One of Britain’s most prolific postcard photographers was Francis Godolphin Osbourne (sometimes Osborne) Stuart, who for obvious reasons went by the name F.G. O. Stuart.
Unlikely as it might seem Francis Godolphin Osbourne was born in or around Braemar, in October 1843 into the family of a gamekeeper on the Mar estate which goes some way to explain the child’s name. The father did, however, or perhaps it was the mother, have the sense to omit D’Arcy (which might have created issues for a young laddie in the Highland village) for it appears the boy was named after the Duke of Leeds then currently renting the Mar estate from its owner the Duke of Fife. Neither of their seats of close proximity to Braemar.
Francis was born at the time men such as his father’s employer were throwing local people out of their homes and off their farms to create deer forests so they and their friends could indulge in the gentlemanly sport of hunting … for what was the point of owning large tracts of land if not to use it as one’s plaything?
By 1872 100,000 acres of deer forest had been created in the district and the glen people surely disabused of any notion that the land they worked and which had sustained their folk for centuries might belong to them in any way.
Local sheep and cattle farmers and their families were put out, cleared out of houses, communities scattered so deer and the laird’s sheep might graze the muirs instead. The numbers forced out were considerable though you would be hard-pressed to believe that now for little evidence of destroyed settlements, clachans that once rang to the voices of their inhabitants, remain even as rickles of stanes – places on maps and on the tongues of a few remind us where people lived. Braemar and Inverey were all that survived of any size as sporting activities ousted the rest in the interests of restricting hunting and fishing for rich men’s pastimes instead of providing food for hungry bellies.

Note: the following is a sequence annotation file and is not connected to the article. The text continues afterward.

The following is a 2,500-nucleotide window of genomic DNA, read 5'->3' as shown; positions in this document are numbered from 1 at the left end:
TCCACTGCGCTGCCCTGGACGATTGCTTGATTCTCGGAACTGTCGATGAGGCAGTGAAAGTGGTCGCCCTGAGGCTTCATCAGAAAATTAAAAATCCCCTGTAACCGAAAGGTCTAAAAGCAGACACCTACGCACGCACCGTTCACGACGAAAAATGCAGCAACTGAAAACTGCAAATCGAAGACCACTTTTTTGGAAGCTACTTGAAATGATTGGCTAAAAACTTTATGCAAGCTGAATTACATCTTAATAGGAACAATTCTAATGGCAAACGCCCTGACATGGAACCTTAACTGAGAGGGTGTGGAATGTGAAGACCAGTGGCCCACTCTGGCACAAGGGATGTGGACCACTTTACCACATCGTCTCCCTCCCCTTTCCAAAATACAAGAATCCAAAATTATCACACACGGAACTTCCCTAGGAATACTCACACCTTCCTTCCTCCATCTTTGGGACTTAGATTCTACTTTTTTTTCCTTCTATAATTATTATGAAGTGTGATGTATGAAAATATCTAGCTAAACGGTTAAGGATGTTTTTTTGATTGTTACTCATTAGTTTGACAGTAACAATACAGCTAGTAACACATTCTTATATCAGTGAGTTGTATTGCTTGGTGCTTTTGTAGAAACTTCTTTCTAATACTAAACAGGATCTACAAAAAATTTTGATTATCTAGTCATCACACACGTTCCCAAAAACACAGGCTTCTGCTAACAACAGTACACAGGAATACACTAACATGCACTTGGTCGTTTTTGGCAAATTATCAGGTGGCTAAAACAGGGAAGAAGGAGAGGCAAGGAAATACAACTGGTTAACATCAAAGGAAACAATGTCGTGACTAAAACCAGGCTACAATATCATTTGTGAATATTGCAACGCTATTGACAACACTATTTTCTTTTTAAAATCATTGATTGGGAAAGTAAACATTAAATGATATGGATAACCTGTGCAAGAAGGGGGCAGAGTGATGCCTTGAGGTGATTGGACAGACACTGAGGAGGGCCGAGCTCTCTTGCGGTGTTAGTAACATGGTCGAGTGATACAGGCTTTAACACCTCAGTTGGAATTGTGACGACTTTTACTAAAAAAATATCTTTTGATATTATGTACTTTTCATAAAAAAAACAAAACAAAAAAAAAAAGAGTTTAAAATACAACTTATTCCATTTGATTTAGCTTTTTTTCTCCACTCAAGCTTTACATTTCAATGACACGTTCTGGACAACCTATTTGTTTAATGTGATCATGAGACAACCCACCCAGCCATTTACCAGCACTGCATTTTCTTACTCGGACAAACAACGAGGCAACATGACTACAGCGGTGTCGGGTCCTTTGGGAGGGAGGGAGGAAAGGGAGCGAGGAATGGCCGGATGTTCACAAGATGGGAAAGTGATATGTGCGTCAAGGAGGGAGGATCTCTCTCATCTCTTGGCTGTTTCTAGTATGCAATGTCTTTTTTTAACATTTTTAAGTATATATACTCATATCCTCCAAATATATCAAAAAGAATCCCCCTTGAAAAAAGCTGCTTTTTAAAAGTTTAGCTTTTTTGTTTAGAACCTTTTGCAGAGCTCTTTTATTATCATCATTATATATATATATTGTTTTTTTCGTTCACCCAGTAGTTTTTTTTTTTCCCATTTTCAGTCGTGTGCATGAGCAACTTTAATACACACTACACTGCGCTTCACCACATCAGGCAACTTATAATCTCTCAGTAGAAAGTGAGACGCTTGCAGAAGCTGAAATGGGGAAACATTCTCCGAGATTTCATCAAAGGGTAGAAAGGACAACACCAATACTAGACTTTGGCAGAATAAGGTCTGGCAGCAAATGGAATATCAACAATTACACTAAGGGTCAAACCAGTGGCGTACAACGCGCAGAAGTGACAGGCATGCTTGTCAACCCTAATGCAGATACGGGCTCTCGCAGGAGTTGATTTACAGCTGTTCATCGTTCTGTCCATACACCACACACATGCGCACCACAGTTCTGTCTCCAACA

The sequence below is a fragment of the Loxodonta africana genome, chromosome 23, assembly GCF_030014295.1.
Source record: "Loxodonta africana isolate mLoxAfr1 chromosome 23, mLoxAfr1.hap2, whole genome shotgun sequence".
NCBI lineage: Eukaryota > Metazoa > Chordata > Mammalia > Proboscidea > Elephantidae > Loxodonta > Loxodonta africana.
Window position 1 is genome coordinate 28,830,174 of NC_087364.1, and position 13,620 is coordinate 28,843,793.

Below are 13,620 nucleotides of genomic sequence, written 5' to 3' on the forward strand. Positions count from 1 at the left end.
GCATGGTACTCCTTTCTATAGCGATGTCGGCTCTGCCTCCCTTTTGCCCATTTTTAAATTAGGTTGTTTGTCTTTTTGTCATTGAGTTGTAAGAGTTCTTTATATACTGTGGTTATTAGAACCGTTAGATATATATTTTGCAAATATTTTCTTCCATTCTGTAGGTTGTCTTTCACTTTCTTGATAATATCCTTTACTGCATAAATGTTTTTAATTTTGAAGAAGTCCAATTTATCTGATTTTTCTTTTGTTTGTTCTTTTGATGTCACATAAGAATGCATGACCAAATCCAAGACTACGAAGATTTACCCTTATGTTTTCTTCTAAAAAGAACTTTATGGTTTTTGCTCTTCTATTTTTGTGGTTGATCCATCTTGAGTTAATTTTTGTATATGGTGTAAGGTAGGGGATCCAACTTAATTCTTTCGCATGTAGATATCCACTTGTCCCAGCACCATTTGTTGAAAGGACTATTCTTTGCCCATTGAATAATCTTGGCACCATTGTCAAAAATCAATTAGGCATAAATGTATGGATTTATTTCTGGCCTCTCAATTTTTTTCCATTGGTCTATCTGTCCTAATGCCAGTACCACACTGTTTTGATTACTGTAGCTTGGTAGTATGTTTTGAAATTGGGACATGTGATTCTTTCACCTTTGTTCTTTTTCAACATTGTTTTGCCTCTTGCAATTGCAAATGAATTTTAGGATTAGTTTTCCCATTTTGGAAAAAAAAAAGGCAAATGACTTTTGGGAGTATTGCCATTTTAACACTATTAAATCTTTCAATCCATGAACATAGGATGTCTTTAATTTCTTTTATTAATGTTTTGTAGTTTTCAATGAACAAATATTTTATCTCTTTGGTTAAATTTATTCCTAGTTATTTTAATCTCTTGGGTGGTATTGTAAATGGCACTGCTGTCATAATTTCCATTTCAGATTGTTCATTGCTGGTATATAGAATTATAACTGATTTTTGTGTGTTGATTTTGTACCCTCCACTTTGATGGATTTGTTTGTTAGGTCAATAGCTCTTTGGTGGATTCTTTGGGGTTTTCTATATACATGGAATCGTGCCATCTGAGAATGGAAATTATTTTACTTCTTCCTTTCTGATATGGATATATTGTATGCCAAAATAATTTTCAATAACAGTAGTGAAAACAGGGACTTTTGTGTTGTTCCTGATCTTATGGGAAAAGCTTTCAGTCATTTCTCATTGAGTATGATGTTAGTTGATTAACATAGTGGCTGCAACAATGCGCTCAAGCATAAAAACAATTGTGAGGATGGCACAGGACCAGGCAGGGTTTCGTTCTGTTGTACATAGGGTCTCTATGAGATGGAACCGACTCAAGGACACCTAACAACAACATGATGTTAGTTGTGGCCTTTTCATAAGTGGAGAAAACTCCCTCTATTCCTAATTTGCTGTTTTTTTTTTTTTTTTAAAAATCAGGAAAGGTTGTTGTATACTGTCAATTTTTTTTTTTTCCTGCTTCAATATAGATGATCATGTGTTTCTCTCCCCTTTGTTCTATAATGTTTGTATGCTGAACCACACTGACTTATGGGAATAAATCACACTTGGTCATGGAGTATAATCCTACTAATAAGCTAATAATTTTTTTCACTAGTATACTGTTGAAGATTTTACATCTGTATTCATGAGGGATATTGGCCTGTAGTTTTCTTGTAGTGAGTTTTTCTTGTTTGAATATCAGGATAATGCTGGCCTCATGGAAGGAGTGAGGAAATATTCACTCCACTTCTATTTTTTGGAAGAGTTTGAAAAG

Young Francis left home to find work in Aberdeen, as a cabinet maker and photographer with Andrew Adams, photographer of Rettie’s Court. Adams ran one of several photographic studios in Aberdeen, George Washington Wilson’s being the most famous. However A. Adams also had a good reputation as a portrait photographer and many went to his photographic rooms to have their pictures taken. It is likely Francis’ carpentry involved making the bulky wooden cases which housed early cameras.
In 1872 Francis was living and working in London and a decade later he settled in Southampton where he established a thriving photography business mostly based on photographing townscapes and village scenes around the south of England. By the turn of the 20th century he was a prolific producer of postcards.
There’s no doubt Stuart had an excellent eye for composition and it’s little wonder his images proved so popular. He used an excellent German printer, Carl Gottlieb Röder of Leipzig, a music publisher and printer and the first to successfully use lithographic printing for his musical scores, to produce high quality images though you won’t always find the German printer’s mark on cards for many were removed, presumably for political reasons.
Stuart, who was a Fellow of the Royal Photographic Society, carried out all kinds of photographic work, including portraiture and his pictures were used in travel guides. During World War One he became an official war office photographer recording damage to Southampton docks. Of course by this time he had dropped his German printer for an English one of poorer quality.
The world had changed by the time of Stuart’s death in 1923 – in some ways. Fewer people send postcards increasingly preferring to take their own on smart phones instead but the muirs around Braemar remain empty and the landed estates still reign supreme.